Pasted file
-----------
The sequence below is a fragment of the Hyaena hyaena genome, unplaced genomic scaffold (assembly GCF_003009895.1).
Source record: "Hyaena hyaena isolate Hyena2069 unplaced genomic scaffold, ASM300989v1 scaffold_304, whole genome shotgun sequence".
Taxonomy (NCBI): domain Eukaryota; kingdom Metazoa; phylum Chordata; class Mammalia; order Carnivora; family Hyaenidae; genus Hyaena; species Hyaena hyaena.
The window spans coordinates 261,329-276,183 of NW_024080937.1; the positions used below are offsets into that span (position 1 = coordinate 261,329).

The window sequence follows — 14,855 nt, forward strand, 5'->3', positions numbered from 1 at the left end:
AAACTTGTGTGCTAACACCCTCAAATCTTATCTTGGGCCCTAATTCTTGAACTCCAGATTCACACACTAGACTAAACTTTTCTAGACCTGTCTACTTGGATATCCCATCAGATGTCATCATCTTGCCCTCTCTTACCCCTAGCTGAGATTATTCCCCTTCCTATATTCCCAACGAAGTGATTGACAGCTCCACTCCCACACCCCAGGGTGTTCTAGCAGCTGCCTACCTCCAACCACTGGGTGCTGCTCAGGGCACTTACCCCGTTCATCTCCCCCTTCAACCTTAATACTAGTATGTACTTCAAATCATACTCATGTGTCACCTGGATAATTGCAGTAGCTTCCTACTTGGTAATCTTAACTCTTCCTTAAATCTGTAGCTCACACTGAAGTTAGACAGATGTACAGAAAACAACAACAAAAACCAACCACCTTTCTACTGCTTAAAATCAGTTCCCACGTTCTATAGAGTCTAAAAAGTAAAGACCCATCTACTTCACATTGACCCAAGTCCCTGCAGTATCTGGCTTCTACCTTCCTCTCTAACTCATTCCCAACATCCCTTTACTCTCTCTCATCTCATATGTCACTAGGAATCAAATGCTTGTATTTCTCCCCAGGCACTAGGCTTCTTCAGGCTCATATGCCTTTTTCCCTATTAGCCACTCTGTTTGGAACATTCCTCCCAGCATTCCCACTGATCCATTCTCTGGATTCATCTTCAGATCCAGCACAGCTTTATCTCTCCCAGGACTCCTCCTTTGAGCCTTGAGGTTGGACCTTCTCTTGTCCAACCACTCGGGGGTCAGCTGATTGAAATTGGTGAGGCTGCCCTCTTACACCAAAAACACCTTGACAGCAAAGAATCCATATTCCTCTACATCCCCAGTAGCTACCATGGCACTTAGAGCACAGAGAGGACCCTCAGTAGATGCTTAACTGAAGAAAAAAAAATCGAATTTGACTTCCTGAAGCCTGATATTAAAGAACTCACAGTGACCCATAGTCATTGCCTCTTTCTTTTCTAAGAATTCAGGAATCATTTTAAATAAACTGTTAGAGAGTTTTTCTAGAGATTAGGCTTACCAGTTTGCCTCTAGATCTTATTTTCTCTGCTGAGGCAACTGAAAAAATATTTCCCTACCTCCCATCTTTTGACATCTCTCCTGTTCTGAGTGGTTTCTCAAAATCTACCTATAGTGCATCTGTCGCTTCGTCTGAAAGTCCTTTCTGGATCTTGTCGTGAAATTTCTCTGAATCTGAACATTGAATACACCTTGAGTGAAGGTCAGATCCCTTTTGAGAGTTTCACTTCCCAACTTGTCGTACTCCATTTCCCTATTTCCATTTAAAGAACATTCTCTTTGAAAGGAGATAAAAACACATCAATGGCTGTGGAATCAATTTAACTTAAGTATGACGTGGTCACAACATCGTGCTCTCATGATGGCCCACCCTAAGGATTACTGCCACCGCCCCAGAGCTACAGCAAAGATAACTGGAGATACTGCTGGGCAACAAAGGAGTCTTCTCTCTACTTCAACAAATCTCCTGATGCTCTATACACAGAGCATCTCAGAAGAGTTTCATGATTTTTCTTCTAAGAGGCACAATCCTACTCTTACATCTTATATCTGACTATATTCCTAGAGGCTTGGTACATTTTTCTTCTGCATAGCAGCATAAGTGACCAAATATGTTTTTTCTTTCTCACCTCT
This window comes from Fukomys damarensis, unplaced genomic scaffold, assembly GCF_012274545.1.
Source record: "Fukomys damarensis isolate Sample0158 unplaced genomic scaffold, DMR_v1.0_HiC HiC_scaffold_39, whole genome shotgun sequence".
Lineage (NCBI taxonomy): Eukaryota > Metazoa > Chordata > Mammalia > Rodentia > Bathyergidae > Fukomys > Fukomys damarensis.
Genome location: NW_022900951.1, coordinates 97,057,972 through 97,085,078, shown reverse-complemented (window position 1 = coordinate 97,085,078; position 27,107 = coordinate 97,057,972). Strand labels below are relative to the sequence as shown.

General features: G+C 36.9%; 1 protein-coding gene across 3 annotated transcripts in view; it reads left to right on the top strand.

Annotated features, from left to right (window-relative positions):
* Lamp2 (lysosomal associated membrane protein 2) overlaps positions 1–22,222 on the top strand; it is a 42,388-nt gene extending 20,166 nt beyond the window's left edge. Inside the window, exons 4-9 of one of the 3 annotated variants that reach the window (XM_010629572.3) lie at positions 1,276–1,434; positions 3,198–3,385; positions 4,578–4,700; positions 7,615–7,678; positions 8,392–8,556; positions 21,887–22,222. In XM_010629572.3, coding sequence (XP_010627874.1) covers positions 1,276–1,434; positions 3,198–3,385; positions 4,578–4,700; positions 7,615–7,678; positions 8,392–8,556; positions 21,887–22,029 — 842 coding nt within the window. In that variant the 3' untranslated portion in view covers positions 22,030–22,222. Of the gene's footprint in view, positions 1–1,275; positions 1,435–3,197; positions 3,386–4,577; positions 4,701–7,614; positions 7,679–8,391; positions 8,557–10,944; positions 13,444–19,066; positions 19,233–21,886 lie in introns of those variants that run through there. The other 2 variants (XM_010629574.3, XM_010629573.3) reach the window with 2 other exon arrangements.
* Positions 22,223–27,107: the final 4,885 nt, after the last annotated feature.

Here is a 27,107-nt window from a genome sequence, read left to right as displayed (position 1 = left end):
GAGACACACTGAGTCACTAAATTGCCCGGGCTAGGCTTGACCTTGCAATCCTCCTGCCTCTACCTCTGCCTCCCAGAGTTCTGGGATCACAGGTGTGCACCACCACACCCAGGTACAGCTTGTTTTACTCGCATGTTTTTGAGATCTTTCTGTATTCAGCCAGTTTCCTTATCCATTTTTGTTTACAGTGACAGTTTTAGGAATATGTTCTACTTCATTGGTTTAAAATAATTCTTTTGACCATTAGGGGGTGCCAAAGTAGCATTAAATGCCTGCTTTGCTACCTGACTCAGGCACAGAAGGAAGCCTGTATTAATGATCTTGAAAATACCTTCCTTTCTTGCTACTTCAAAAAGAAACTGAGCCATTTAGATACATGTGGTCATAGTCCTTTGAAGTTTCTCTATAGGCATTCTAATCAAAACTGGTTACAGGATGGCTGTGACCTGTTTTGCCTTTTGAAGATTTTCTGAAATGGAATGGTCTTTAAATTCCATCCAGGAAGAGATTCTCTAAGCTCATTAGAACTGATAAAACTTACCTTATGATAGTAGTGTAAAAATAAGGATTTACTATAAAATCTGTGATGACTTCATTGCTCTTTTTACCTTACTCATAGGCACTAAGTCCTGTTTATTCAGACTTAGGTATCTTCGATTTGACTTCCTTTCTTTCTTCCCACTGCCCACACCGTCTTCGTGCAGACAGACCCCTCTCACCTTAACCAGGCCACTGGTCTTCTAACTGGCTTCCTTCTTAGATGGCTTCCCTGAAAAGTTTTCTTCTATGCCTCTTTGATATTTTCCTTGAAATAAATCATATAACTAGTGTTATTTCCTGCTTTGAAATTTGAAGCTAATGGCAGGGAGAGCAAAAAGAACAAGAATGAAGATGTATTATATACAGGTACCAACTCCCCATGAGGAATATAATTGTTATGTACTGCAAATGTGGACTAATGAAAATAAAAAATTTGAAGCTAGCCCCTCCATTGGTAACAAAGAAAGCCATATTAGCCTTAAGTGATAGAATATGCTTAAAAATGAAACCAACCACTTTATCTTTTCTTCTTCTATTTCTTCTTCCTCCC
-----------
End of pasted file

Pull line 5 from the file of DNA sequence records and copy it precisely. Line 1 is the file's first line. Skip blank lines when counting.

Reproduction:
The window sequence follows — 14,855 nt, forward strand, 5'->3', positions numbered from 1 at the left end: